COURSE SYLLABUS

 

Course:                 HEA 602—Epidemiology

Academic Credit:   3 credit hours

Prerequisites:         None

For Whom:           Required for Public Health Education majors; all other UNCG grad students welcome

Class Day/Time :   Tuesdays 6:00-8:50 p.m.

Venue:                   HHP Bldg. Room 347

 

 

Instructor:             Mark R. Schulz, Assistant Professor

Campus Office:     HHP Rm. 437B

Office Hours:        Tuesdays 4:30-5:30pm, Thursdays 9:30-10:30am & by appointment

Online Office

Hours                    Mondays 4:45-5:45pm

Office Phone:        (336) 334-5517

Fax:                      (336) 334-3238 (this is a HHP fax; faxes must include                                   my name in the subject)

E-Mail:                  mrschulz@uncg.edu

Catalog

Description:           Disease etiology and identification of risk factors, utilizing epidemiologic and biostatistical concepts and methods.  Application of epidemiology and biostatistics to assess the efficacy of community health programs.

 

STUDENT LEARNING OUTCOMES

At the completion of this course, students should be able to:

1)     Define epidemiology and discuss its role in community health education.

2)     Explain and demonstrate various types of epidemiologic study designs as well as their strengths and weaknesses relative to one another.

3)     Choose and use appropriate techniques for measuring health and disease in populations

4)     Judge, rate and appraise published epidemiologic studies.

5)     Employ basic epidemiologic concepts and measures to describe the nature of various health states.

 

TEACHING STRATEGIES

1) Lecture

2) Class discussion

3) Problem solving & discussion in pairs and small groups

4) Student presentations

 

EVALUATION METHODS AND GUIDELINES FOR ASSIGNMENTS

Student’s final grade will be based on,

·        A mid-term examination- Student Learning Outcomes 1-3 (30%).

·        A term paper reviewing the epidemiologic literature on a particular exposure-disease relationship- Student Learning Outcomes 3-5 (30%).

·        Presentation- a group presentation on your term paper topic- Student Learning Outcomes 3-5 (5%) 

·        Homework- each student will be required to complete three homework assignments- Student Learning Outcomes 1-3, 5.   (Each homework assignment will contribute 10% of the course grade for a total of 30%.)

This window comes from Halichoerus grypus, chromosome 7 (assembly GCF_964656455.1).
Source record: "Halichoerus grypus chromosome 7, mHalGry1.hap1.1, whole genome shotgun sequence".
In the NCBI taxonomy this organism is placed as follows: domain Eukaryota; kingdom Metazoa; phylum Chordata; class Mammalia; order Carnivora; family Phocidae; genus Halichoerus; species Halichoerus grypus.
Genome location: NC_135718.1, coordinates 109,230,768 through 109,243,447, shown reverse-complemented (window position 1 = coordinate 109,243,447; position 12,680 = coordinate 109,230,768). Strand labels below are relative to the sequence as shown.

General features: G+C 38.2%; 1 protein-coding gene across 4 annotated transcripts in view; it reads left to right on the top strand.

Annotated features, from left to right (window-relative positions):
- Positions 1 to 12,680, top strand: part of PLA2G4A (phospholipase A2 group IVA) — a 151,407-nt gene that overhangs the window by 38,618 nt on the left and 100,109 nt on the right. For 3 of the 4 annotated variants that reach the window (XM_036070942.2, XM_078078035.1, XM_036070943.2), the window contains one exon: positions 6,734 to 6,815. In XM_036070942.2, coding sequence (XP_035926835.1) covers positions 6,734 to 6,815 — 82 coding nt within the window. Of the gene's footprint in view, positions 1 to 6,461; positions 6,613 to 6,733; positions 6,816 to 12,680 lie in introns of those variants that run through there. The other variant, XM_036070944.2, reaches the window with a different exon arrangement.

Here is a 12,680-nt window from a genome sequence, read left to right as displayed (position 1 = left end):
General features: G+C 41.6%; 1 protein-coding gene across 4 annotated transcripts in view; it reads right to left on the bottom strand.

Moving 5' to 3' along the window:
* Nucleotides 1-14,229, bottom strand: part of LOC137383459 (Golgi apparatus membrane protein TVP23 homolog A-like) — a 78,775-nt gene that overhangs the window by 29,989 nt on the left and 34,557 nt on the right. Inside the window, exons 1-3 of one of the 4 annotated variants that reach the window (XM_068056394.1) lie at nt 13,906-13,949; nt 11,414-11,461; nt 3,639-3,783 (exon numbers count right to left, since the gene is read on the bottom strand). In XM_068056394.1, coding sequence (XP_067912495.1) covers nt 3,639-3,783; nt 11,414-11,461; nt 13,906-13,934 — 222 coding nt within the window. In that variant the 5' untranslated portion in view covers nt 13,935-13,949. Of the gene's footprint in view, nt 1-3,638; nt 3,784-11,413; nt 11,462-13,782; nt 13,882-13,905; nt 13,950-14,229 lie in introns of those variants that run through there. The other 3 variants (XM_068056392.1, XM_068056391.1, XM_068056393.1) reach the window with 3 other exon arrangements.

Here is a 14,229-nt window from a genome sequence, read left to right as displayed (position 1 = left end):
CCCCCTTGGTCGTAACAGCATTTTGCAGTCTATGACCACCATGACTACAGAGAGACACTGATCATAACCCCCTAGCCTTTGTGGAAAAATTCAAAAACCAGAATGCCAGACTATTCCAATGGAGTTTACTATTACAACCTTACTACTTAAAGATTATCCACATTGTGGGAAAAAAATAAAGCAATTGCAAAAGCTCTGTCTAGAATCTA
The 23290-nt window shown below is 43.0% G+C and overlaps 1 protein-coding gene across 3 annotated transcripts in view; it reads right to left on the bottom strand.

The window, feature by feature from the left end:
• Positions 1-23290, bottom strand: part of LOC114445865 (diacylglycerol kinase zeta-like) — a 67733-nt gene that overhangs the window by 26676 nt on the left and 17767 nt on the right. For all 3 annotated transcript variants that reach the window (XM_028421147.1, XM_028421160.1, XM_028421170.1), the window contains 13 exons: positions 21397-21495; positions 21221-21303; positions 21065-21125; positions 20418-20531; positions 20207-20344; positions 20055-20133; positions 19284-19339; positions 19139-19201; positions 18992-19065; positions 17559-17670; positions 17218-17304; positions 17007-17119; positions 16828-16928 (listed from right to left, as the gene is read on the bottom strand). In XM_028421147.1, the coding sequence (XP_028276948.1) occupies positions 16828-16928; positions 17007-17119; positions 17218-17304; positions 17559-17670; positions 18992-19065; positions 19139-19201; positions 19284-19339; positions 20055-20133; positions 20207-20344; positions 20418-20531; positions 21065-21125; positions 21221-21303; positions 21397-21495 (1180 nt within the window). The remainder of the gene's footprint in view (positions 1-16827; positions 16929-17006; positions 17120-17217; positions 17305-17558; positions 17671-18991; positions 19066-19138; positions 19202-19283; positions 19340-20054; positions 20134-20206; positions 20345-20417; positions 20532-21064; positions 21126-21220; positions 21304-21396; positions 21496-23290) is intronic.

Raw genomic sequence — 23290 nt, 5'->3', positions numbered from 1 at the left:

·        Class/Group participation- Student Learning Outcomes 1-5 (5%).  I will base this on an evaluation of your class participation throughout the semester.

·        There will be an optional comprehensive final exam (if you take it you may substitute it for your midterm exam grade) - Student Learning Outcomes 1-3, 5.   

 

Grades will be assigned as follows:

>93%          = A

90-92%        = A-

87-89%        = B+

83-86%        = B

80-82%        = B-

77-79%        = C+

73-76%        = C

70-72%        = C-

 

REQUIRED TEXTS/READINGS/REFERENCES:

·        The following textbook is required for this course: Gordis, Leon Epidemiology 3rd edition, Philadelphia, PA: W.B. Saunders; 2004.

·        Please bring a calculator with you to each class.

·        Additional required material may be placed on reserve at the Jackson Library

·        The following text is recommended especially for students who think they may pursue epidemiology further: A Dictionary of Epidemiology, John Last. Oxford University Press.

 

TOPICAL OUTLINE

COURSE TOPICS, READINGS AND ASSIGNMENTS:                DATES

 

1.       Course Overview, Some Epidemiologic Concepts,                     1/11

          Introductions

         

2.       Fundamental concepts in epidemiology                                      1/18

          Preparatory Text Reading:  Chapters 1 & 2

          Additional Preparatory Reading: The American Bicentennial: Swine